Dynamics of Brain Function in Preterm-Born Young Adolescents

Preterm birth is a major risk factor for neurodevelopment impairments often only appearing later in life. The brain is still at a high rate of development during adolescence, making this a promising window for intervention. It is thus crucial to understand the mechanisms of altered brain function in this population. The aim of this thesis is to investigate how the brain dynamically reconfigures its own organisation over time in preterm-born young adolescents. Research to date has mainly focused on structural disturbances or in static features of brain function in this population. However, recent studies have shown that brain activity is highly dynamic, both spontaneously and during performance of a task, and that small disruptions in its complex architecture may interfere with normal behaviour and cognitive abilities. This thesis explores the dynamic nature of brain function in preterm-born adolescents in three ...

Freitas, Lorena G. A. — École Polytechnique Fédérale de Lausanne


Automated quantification of preterm brain maturation using electroencephalography

Around 10 percent of all human births is premature, which means that annually about 15 million babies are born before 37 completed weeks of gestation. About one third of the admissions to the Neonatal Intensive Care Unit (NICU) consists of this patient group. Due to complications, 1 million babies die from premature delivery, and it is therefore the most important cause of neonatal death. In general, premature and immature babies have a high risk for neurological abnormalities by maturation in extra-uterine life. Even though improved health care has increased the survival changes of these neonates, they are sensitive to brain damage and consequently, neurocognitive disabilities. Nowadays, critical information about the brain development can be extracted from the electroencephalography (EEG). Clinical experts visually assess evolving EEG characteristics over both short and long periods to evaluate maturation of patients at risk and, ...

Koolen, Ninah — KU Leuven


Unsupervised and semi-supervised Non-negative Matrix Factorization methods for brain tumor segmentation using multi-parametric MRI data

Gliomas represent about 80% of all malignant primary brain tumors. Despite recent advancements in glioma research, patient outcome remains poor. The 5 year survival rate of the most common and most malignant subtype, i.e. glioblastoma, is about 5%. Magnetic resonance imaging (MRI) has become the imaging modality of choice in the management of brain tumor patients. Conventional MRI (cMRI) provides excellent soft tissue contrast without exposing the patient to potentially harmful ionizing radiation. Over the past decade, advanced MRI modalities, such as perfusion-weighted imaging (PWI), diffusion-weighted imaging (DWI) and magnetic resonance spectroscopic imaging (MRSI) have gained interest in the clinical field, and their added value regarding brain tumor diagnosis, treatment planning and follow-up has been recognized. Tumor segmentation involves the imaging-based delineation of a tumor and its subcompartments. In gliomas, segmentation plays an important role in treatment planning as well ...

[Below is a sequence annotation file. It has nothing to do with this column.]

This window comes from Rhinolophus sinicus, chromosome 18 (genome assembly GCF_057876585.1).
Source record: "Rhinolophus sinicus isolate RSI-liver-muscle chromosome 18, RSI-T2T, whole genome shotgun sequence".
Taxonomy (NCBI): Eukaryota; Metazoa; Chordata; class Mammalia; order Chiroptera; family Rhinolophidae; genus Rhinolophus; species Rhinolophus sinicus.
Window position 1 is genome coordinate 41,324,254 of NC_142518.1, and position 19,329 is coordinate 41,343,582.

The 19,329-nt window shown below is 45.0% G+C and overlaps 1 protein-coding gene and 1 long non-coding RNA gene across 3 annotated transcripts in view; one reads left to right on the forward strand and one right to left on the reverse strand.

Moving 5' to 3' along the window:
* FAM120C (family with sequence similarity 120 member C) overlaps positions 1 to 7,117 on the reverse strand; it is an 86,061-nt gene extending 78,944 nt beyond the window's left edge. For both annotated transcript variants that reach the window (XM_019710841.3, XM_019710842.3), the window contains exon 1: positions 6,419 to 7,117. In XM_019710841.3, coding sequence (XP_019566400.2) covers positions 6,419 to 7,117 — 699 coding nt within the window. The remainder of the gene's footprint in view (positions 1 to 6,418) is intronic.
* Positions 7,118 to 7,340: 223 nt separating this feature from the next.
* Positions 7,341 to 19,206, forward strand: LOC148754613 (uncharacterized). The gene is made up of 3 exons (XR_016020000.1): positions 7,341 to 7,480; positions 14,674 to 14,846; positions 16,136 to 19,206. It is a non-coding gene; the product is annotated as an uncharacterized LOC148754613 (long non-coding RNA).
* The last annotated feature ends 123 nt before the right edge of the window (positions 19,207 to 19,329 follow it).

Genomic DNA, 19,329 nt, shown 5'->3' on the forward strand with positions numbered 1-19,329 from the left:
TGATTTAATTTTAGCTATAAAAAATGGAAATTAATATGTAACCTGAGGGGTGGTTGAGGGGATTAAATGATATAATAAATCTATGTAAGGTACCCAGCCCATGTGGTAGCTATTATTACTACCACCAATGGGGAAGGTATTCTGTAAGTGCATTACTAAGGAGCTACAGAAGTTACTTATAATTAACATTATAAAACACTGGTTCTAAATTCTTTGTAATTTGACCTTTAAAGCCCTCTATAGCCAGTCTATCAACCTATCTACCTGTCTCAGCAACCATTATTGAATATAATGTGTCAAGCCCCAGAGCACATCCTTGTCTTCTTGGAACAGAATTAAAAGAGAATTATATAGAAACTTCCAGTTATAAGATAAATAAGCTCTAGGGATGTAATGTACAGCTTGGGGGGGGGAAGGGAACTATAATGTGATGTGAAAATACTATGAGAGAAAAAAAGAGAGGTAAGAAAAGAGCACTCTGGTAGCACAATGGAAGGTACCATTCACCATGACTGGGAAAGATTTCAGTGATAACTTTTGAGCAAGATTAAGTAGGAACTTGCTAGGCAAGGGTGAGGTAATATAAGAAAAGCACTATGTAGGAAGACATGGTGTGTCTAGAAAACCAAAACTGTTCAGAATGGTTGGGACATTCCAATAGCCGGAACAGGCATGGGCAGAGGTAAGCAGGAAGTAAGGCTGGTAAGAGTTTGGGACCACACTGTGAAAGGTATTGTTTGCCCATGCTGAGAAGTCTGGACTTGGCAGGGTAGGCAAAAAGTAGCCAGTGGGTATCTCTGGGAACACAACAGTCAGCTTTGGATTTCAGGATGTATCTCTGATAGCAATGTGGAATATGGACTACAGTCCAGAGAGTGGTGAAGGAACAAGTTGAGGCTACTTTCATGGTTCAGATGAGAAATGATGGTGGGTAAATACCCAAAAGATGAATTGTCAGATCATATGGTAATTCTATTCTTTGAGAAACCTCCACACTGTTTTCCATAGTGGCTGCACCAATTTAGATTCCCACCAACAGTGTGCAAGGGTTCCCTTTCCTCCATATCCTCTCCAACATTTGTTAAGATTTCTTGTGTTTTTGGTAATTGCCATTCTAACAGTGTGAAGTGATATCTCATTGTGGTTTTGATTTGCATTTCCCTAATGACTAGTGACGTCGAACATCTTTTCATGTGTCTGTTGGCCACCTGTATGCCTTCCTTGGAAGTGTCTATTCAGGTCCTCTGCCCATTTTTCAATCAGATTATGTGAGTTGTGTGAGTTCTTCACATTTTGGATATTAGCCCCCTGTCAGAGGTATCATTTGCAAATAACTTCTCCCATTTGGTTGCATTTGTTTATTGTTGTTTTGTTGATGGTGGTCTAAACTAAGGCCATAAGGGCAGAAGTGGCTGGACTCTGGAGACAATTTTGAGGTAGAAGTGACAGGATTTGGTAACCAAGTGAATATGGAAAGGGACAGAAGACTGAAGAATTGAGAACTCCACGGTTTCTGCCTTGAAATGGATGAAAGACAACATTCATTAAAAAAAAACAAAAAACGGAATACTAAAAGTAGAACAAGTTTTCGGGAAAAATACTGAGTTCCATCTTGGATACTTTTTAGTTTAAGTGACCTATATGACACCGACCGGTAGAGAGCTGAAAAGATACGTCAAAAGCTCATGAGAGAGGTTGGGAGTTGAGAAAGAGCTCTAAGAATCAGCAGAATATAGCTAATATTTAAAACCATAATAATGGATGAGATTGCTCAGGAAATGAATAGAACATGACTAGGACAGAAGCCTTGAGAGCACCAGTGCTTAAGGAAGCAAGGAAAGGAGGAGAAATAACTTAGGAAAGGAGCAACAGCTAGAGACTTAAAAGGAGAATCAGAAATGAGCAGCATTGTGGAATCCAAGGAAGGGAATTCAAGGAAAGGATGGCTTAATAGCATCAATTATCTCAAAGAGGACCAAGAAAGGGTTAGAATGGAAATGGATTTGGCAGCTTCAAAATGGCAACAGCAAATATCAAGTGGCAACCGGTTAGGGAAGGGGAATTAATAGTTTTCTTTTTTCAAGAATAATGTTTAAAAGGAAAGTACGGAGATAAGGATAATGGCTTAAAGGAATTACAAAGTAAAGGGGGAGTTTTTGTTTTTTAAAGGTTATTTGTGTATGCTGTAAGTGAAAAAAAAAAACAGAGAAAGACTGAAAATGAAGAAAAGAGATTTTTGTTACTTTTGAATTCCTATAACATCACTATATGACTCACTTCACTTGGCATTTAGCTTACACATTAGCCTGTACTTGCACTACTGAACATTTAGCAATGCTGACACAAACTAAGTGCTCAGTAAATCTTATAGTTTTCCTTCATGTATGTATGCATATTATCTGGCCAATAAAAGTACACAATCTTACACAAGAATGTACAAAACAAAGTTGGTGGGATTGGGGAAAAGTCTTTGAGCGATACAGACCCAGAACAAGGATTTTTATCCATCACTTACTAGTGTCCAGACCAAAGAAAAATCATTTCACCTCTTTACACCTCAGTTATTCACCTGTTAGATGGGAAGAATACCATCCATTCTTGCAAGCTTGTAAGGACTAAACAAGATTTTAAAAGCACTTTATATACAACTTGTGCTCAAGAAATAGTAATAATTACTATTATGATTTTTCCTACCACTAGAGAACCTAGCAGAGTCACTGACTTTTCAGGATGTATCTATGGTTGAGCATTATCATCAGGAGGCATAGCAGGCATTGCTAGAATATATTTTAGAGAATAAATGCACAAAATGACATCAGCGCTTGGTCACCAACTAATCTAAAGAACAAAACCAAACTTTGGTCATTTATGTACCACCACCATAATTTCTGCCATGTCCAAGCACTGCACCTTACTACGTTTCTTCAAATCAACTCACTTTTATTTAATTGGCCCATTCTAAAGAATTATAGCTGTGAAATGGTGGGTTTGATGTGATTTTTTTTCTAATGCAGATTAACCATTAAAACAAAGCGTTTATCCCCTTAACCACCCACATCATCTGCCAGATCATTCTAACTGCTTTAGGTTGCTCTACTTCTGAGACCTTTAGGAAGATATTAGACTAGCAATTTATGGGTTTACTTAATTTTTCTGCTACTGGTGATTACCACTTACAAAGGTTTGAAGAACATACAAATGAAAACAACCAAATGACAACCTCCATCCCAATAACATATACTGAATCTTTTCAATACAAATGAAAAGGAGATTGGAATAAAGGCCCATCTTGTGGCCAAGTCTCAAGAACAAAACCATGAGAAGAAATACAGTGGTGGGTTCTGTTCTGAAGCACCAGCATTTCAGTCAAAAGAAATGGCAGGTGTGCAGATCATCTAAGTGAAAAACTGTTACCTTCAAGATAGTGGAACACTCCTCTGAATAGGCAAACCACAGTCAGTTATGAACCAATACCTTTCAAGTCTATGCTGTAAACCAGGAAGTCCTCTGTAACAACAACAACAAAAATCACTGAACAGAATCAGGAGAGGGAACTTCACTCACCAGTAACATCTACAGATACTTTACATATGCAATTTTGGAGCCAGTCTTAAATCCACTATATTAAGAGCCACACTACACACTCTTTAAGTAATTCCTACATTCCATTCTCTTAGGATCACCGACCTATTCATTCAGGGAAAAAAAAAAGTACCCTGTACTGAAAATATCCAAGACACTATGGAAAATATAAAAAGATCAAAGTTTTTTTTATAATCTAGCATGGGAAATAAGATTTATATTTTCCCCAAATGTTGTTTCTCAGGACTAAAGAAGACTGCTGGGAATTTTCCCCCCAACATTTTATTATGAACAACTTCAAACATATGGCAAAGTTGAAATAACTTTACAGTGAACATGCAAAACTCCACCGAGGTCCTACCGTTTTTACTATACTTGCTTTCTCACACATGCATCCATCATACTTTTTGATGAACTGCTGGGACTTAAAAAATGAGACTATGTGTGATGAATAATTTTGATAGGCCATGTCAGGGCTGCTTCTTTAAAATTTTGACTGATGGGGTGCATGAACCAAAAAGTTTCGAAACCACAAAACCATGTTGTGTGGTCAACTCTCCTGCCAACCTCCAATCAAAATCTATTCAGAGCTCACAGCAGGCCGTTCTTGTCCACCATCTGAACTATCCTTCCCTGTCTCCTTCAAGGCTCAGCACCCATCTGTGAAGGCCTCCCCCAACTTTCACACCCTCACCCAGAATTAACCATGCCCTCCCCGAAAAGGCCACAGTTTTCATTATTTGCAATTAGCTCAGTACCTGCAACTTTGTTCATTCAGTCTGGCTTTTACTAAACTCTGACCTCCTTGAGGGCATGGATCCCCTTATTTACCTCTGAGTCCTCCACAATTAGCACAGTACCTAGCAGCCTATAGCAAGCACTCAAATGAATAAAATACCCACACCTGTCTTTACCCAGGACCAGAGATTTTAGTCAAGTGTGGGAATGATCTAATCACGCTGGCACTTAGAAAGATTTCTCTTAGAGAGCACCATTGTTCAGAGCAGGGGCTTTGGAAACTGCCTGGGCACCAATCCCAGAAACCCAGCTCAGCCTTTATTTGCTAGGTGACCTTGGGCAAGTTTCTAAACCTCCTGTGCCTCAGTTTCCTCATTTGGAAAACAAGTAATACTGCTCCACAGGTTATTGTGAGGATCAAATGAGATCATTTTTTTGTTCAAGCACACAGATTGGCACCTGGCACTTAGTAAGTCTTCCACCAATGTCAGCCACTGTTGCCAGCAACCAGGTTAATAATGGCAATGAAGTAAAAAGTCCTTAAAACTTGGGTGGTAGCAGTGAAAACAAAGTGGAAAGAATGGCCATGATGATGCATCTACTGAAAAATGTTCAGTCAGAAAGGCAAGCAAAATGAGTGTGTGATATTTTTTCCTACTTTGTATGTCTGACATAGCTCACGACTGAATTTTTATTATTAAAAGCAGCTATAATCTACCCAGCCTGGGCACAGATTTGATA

Sauwen, Nicolas — KU Leuven


Dynamic organization of human brain function and its relevance for psychosis vulnerability

The brain is the substrate of a complex dynamic system providing a remarkably varied range of functionalities, going from simple perception to higher-level cognition. Disturbances in its complex dynamics can cause an equally vast variety of mental disorders. One such brain disorder is schizophrenia, a neurodevelopmental disease characterized by abnormal perception of reality that manifests in symptoms like hallucinations or delusions. Even though the brain is known to be affected in schizophrenia, the exact pathophysiology underlying its developmental course is still mostly unknown. In this thesis, we develop and apply methods to look into ongoing brain function measured through magnetic resonance imaging (MRI) and evaluate the potential of these approaches for improving our understanding of psychosis vulnerability and schizophrenia. We focus on patients with chromosome 22q11.2 deletion syndrome (22q11DS), a genetic disorder that comes with a 30fold increased risk for ...

Zöller, Daniela — EPFL (École Polytechnique Fédérale de Lausanne)


Heart rate variability : linear and nonlinear analysis with applications in human physiology

Cardiovascular diseases are a growing problem in today’s society. The World Health Organization (WHO) reported that these diseases make up about 30% of total global deaths and that heart diseases have no geographic, gender or socioeconomic boundaries. Therefore, detecting cardiac irregularities early-stage and a correct treatment are very important. However, this requires a good physiological understanding of the cardiovascular system. The heart is stimulated electrically by the brain via the autonomic nervous system, where sympathetic and vagal pathways are always interacting and modulating heart rate. Continuous monitoring of the heart activity is obtained by means of an ElectroCardioGram (ECG). Studying the fluctuations of heart beat intervals over time reveals a lot of information and is called heart rate variability (HRV) analysis. A reduction of HRV has been reported in several cardiological and noncardiological diseases. Moreover, HRV also has a prognostic ...